Now’s the Time to Write That Letter of Final Instructionsby
When you make out a will or bring one up to date, it’s also the practical time to write a "letter of final instructions" — an informal document that isn’t legally binding and usually is addressed to your surviving spouse, one of your adult children, your lawyer or your executor.
Why is it worthwhile to go through the chore? So that your heirs are made aware of your assets, as well as how you want your personal affairs handled. These are important details that can change quickly and are usually impractical to put into a will.
Here are some reminders on the kinds of information to include:
- Let your heirs know how much they can expect.
- List all benefits due them from your employer or your business or professional practice. These fringes include life and accident insurance and retirement plans, as well as benefits from Social Security or other sources.
- Disclose, too, where you keep copies of checks, credit card slips, and other documents that supply the information you rely on at tax time to justify the amounts shown as income, deductions, exemptions, and other 1040 figures for the past three years or so. If the IRS should question those figures and the necessary substantiating records are unavailable, then your estate may be drastically diminished by assessments for additional taxes, interest charges, and, perhaps, penalties. Ditto for any applicable state taxes.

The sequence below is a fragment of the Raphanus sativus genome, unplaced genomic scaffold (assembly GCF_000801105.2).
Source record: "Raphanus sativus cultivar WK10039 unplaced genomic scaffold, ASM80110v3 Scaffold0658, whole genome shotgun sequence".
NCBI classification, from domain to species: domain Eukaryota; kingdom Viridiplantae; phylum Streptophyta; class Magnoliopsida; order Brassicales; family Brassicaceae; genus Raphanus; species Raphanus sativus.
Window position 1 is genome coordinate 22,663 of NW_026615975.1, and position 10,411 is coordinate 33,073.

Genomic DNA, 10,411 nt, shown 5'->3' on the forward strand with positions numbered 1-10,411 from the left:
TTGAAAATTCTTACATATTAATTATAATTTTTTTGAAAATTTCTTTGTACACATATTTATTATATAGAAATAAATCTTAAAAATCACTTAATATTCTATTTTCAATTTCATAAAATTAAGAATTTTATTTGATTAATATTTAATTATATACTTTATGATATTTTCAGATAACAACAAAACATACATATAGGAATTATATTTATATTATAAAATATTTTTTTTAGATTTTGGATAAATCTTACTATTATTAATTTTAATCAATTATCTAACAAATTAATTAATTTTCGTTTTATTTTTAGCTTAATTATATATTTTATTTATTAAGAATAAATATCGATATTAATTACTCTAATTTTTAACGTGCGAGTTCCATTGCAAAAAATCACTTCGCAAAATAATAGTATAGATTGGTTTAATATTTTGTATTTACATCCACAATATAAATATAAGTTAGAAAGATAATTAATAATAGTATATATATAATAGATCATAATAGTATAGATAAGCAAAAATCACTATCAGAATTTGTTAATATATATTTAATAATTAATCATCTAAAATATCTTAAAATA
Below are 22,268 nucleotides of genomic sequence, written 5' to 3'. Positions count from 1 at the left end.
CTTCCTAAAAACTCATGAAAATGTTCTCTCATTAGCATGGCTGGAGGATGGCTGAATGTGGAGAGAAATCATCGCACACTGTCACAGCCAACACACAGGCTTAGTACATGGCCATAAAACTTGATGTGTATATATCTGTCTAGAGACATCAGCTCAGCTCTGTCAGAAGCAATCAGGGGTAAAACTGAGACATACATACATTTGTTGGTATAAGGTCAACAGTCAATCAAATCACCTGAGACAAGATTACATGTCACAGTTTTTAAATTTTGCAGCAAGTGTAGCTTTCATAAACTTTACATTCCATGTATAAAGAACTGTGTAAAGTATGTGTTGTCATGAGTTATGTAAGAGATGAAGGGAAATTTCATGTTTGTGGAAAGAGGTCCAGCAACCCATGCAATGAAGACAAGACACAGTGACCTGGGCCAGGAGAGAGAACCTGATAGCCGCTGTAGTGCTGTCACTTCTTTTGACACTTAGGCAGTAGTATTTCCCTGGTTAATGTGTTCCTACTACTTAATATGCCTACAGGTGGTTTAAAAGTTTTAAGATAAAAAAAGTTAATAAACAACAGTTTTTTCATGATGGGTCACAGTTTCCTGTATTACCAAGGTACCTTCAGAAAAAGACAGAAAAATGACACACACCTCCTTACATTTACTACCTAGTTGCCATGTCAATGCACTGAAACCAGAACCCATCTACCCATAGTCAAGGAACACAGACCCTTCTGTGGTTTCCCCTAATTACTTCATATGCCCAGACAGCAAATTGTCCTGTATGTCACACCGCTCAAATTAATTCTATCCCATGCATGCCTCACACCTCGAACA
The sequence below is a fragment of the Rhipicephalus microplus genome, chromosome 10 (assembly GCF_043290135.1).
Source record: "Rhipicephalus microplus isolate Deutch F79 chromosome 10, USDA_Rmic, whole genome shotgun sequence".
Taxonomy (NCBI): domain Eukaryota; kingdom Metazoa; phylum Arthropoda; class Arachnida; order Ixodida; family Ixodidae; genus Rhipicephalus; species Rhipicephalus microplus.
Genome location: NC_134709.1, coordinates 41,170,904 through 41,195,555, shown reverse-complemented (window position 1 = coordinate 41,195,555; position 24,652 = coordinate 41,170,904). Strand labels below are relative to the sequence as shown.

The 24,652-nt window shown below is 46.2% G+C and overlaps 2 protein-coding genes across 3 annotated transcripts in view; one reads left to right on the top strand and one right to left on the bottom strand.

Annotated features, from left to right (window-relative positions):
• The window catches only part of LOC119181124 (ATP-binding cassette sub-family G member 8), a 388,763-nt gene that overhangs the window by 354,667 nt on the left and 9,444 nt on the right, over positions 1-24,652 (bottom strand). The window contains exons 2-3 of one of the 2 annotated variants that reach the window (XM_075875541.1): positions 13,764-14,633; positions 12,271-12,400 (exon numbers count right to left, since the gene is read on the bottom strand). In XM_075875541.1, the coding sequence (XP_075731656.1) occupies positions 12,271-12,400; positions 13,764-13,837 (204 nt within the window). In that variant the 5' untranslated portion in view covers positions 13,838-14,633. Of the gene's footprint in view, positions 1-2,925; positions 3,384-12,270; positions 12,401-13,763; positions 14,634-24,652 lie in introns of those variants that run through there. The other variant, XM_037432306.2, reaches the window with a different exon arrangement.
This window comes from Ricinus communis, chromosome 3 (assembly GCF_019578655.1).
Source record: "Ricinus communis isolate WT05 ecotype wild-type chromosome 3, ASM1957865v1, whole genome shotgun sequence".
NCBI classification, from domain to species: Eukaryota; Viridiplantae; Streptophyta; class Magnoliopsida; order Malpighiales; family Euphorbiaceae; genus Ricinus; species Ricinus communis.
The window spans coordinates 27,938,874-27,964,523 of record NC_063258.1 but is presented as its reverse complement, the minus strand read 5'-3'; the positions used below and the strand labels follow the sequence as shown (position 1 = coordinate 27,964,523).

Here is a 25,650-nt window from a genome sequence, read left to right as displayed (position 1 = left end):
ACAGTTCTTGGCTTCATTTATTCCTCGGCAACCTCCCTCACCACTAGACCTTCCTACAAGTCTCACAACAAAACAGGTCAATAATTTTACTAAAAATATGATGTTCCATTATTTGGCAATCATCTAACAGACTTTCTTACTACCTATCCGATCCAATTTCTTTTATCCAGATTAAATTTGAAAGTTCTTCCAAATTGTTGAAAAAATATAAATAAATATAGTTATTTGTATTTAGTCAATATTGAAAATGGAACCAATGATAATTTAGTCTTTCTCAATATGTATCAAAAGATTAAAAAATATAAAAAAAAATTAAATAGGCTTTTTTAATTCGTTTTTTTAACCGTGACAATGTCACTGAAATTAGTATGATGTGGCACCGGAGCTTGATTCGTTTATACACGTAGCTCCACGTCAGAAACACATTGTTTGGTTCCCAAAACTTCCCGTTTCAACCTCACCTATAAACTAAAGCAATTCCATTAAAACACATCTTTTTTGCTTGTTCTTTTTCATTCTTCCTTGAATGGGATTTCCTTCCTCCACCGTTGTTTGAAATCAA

Avoiding a Nightmare
Like other lawyers, I’m often called in to help heirs search for property stashed in odd places. My most memorable case involved a much-married widow with children from each of her marriages. After her death, all the half-brothers and half-sisters were scavenging for documents like a will, insurance policies, stock certificates, and bank statements.
It wasn’t until years afterwards that the squabbling siblings stumbled upon cold hard cash concealed in their mother's armoire. Worse still, missing jewelry had them eyeing each other distrustfully until they finally discovered the gems hiding behind a loose board in the closet of a summer home that, fortunately, had remained in the family.
To speed things up and lessen the children’s expenses, I advised them, as I do all heirs, of several tested techniques for reconstructing assets that they could employ without assistance from me.
For starters, all they had to do was monitor mom's mail during the filing season for 1099 forms from banks, brokerage outfits and other financial institutions. These forms would show income from such sources as interest and dividends. As anticipated, those 1099s did eventually enable them to track down much of her property.
The children might have been able to use her tax returns to determine the ownership of other assets, such as real estate. This approach proved to be unavailable, however, when they found that she had not filed 1040s for years.
What if she’d filed, but her retained copies were nowhere to be found? The fastest way for the children to get them is from her return preparer, assuming she had used one. The law, in most cases, requires preparers to keep copies for at least three years after the filing deadline.
What, there’s no preparer? The children can obtain copies from the IRS by submitting Form 4506 (Request for Copy of Tax Form), available at irs.gov. Give a leeway of at least 60 days from when the IRS receives the form to sending out copies. Note that the IRS charges a fee for each return requested.
Meanwhile, the needlessly protracted search for assets continued. As a consequence, so did my fee — although based on an hourly rate I deemed to be quite moderate — which continued to swell, a circumstance that discomforted the children and comforted my creditors. Heed this cautionary tale.
Additional articles. A reminder for accountants who would welcome advice on how to alert clients to tactics that trim taxes for this year and even give a head start for next year: Delve into the archive of my articles (more than 250 and counting).